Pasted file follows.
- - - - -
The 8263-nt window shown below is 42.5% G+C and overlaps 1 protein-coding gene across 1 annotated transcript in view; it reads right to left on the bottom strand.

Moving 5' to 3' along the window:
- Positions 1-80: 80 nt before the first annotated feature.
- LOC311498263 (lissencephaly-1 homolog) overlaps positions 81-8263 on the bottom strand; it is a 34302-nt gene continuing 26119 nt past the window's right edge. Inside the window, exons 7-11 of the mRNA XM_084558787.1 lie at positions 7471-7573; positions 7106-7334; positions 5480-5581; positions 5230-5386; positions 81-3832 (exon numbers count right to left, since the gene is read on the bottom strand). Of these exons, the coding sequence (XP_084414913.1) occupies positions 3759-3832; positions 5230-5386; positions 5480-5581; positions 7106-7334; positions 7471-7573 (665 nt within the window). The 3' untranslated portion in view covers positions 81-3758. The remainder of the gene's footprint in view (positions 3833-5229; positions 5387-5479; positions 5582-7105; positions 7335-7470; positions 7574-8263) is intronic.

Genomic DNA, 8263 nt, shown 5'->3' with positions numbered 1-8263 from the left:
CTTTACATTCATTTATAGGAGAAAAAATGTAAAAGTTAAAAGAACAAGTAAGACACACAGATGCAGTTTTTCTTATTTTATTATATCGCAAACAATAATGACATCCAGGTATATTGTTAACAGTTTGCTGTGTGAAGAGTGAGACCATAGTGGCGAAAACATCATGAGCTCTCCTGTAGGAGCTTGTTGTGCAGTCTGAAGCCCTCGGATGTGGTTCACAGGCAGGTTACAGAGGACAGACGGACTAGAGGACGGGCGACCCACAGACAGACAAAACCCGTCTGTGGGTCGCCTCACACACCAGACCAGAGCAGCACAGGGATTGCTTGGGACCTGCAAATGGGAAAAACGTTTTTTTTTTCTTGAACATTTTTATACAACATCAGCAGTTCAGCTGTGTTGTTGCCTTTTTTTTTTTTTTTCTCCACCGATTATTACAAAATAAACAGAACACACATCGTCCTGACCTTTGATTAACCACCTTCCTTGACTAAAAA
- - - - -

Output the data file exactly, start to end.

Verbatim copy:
The 8263-nt window shown below is 42.5% G+C and overlaps 1 protein-coding gene across 1 annotated transcript in view; it reads right to left on the bottom strand.

Moving 5' to 3' along the window:
- Positions 1-80: 80 nt before the first annotated feature.
- LOC311498263 (lissencephaly-1 homolog) overlaps positions 81-8263 on the bottom strand; it is a 34302-nt gene continuing 26119 nt past the window's right edge. Inside the window, exons 7-11 of the mRNA XM_084558787.1 lie at positions 7471-7573; positions 7106-7334; positions 5480-5581; positions 5230-5386; positions 81-3832 (exon numbers count right to left, since the gene is read on the bottom strand). Of these exons, the coding sequence (XP_084414913.1) occupies positions 3759-3832; positions 5230-5386; positions 5480-5581; positions 7106-7334; positions 7471-7573 (665 nt within the window). The 3' untranslated portion in view covers positions 81-3758. The remainder of the gene's footprint in view (positions 3833-5229; positions 5387-5479; positions 5582-7105; positions 7335-7470; positions 7574-8263) is intronic.

Genomic DNA, 8263 nt, shown 5'->3' with positions numbered 1-8263 from the left:
CTTTACATTCATTTATAGGAGAAAAAATGTAAAAGTTAAAAGAACAAGTAAGACACACAGATGCAGTTTTTCTTATTTTATTATATCGCAAACAATAATGACATCCAGGTATATTGTTAACAGTTTGCTGTGTGAAGAGTGAGACCATAGTGGCGAAAACATCATGAGCTCTCCTGTAGGAGCTTGTTGTGCAGTCTGAAGCCCTCGGATGTGGTTCACAGGCAGGTTACAGAGGACAGACGGACTAGAGGACGGGCGACCCACAGACAGACAAAACCCGTCTGTGGGTCGCCTCACACACCAGACCAGAGCAGCACAGGGATTGCTTGGGACCTGCAAATGGGAAAAACGTTTTTTTTTTCTTGAACATTTTTATACAACATCAGCAGTTCAGCTGTGTTGTTGCCTTTTTTTTTTTTTTTCTCCACCGATTATTACAAAATAAACAGAACACACATCGTCCTGACCTTTGATTAACCACCTTCCTTGACTAAAAA